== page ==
Now, that dynamic seems to be endemic to your relationships with them to the point that it has radiated out to beyond your nuclear family (no pun intended). After all this time, it doesn't seem likely to change. So it's time for you to disengage. You need to limit your interactions and find your value and worth from other people, activities, and avenues. The more you have in your life, the less you need their validation.

You seem intelligent and successful, which is impressive, considering your difficult upbringing. You don't need your mother or sister to affirm that. Random internet strangers can see it - I'm really sorry they can't. *hug*
posted by guster4lovers at 12:31 AM on August 12, 2011 [1 favorite]

When one of the kids is ill, the parents have no choice but to make that child a priority....then they do the best they can, for the other kids. That affects the entire family, and, years later, it can still influence one's relationship with a sibling.
posted by thelonius at 12:40 AM on August 12, 2011

You really need new people in your life who are independent of your family. Seriously, develop your own sense of self and relationships away from your family and be around people who can like you for you and your abilities and not compare you.
posted by mleigh at 12:58 AM on August 12, 2011 [11 favorites]

Comparisons are useless and hurtful by nature. Be pissed off. Resent the hell out of being strung up beside your sister because it's wrong. Get comfortable with your feelings; you have every right to them. Then accept that this is entirely their issue, absolutely not your problem to shoulder or to give worth; you're you, and you're wonderful and obviously strong to have dealt with this.

Get space from family and drop the friends who insist on comparing apples and oranges. You and your sister are different animals and deserve to be treated as such. Anyone who doesn't respect and appreciate you isn't worth your time.
posted by jingle at 1:13 AM on August 12, 2011 [2 favorites]

Do you think you may be clinically depressed? You sound like you are feeling pretty low in general.
posted by thelonius at 1:20 AM on August 12, 2011

Yes, I think you need your own space. You've been assigned the role of 'control person' - the one to whom others can compare your sister to establish/reinforce her awesomeness. Don't allow this, it can only end badly for everyone. Consider that you will never be able to grow and develop into your own, unique awesomeness: you'll be inhibited and held to her path. And actually, the same applies to your sister! Neither of you are free to explore your personalities and opportunities outside of the comparison paradign. Sloppy, cruel emotional weakness on your friends and relatives' part. Seriously? The "rock star version of you"? All boyfriends have crushes on her? You need some new friends. And a new place to live. And time away from your relatives.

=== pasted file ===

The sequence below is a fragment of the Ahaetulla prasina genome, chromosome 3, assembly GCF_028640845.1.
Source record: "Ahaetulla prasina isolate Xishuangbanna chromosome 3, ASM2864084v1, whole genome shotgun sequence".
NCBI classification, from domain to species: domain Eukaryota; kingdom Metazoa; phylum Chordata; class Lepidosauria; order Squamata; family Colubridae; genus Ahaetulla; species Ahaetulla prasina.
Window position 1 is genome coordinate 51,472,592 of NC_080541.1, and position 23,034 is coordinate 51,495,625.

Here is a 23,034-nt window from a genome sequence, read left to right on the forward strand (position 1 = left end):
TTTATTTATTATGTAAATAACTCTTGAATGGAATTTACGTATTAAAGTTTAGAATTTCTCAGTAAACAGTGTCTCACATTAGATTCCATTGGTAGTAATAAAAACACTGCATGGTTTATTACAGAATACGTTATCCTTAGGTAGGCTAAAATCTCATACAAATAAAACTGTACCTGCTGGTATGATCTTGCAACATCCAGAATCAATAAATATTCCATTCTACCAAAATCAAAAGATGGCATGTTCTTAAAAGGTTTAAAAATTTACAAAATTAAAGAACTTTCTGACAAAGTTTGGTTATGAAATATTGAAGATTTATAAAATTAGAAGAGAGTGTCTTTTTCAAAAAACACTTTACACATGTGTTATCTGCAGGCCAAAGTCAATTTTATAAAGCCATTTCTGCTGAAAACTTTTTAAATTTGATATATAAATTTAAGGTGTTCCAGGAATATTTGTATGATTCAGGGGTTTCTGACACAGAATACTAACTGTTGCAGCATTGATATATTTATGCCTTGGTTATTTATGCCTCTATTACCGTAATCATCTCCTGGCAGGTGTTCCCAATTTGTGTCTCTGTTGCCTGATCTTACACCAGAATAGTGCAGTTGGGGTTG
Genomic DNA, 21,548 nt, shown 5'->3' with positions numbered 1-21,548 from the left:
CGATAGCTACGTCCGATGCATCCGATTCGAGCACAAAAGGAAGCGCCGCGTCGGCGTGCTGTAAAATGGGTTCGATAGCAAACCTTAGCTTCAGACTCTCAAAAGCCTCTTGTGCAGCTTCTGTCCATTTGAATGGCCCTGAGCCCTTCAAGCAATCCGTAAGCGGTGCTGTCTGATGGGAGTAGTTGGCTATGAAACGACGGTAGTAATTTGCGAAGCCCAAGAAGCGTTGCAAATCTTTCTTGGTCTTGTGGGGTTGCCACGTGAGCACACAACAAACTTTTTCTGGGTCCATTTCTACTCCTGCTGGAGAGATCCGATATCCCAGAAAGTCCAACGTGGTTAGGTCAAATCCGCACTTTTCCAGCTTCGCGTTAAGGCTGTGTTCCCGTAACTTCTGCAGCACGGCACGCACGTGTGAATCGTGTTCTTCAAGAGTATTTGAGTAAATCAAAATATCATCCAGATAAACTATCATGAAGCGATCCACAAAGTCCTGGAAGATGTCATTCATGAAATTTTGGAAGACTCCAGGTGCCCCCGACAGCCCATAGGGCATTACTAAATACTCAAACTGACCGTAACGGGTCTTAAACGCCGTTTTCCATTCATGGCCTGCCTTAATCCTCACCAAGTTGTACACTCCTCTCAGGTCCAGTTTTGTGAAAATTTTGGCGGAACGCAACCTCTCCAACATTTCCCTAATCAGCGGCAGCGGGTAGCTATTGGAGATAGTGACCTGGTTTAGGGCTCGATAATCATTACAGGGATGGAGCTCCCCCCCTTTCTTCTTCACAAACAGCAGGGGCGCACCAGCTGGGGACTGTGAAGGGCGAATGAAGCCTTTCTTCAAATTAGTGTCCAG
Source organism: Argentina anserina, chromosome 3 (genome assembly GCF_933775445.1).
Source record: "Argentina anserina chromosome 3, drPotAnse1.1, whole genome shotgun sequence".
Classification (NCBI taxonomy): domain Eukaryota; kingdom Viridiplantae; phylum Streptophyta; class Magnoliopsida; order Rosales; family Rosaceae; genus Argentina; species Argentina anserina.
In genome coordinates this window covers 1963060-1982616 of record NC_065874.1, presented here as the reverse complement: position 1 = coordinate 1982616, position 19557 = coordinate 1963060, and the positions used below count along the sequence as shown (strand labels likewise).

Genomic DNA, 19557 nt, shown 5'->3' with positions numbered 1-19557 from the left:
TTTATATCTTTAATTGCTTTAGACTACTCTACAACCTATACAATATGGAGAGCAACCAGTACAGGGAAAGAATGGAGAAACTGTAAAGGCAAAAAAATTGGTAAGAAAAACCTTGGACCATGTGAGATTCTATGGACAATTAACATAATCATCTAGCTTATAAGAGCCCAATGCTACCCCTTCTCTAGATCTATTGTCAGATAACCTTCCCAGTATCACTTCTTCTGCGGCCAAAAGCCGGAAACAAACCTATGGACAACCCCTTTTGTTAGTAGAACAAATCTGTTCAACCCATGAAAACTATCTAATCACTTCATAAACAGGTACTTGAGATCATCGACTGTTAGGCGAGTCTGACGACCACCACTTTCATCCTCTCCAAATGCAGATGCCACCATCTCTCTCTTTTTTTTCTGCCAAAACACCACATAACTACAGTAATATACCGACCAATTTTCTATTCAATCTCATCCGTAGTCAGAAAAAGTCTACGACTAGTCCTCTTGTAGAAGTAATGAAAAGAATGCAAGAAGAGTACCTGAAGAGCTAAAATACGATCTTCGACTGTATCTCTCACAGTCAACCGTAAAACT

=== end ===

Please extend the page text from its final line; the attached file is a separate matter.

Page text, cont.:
posted by likeso at 1:30 AM on August 12, 2011 [7 favorites]

my mother constantly asks me why I can't be as together as my sister.

Either she's just kind of blunderingly insensitive, or gets something out of making you feel bad. To find out which, tell her it makes you feel bad when she compares you to your sister and ask her to find another way of expressing concern. Then, see if she does it less or more.

My uncle announced at a dinner party one time that I never was and never will be prettier than her.

This is a gross comment and makes your uncle sound like a creep. My skin would crawl if I were in your sister's shoes and one of my uncles said something like this about me. This is one thing about being your sister that is absolutely not enviable. '

All the guys I have dated have crushes on her

Again, gross, and a reflection on them, not on you. Who openly crushes on the sister of their gf?? Is it possible you don't have the confidence to go for higher-caliber men, and instead settle for the kinds of men are like this?

Friends comment on how she is the "rock star" version of me.

Another WTF. If I had friends who made casually backhanded remarks like this to me, I would fade them out of my life. Life is too short.

The one thing I think I do really well and have made a career out of, which is graphic design, my sister said she doesn't think I do very well.

Oho! Your sister sounds jealous of YOU here. Hmm...

It sounds like the problem is not necessarily you having any kind of neurotic jealousy. It sounds like you're surrounded by a bunch of people who are at best, insensitive, at worst, jerks, and either way don't treat you very well. It sounds like it's time to fade a bit on some of these people and find other people to value, who value you more.
posted by Ashley801 at 1:48 AM on August 12, 2011 [28 favorites]

Wow, sorry lady but because of your lack of confidence and insecurities, you've been settling for serious disrespectful behavior. Get yourself into therapy please. No eye rolling. It works! You need to show people how you ought to be treated and it doesn't seem like you're getting respect from anyone. Switch that up. Get a fuck you mentality in the meantime as you work to find a therapist so the fuck you can blossom into "I'm beautiful, can noone take that away." You have to. I can be a doormat at times but I'm relearning on getting a backbone so I can teach people how to treat me by SHOWING and FOLLOWING through with my actions. Hugs to you! I got preferential treatment growing up cause I was a sickly kid and displayed musical talent. However, I NEVER would degrade my brothers for anything. They were my protectors and still are. Your mother needs to be smacked for creating this environment. But anyways, hugs hugs hugs!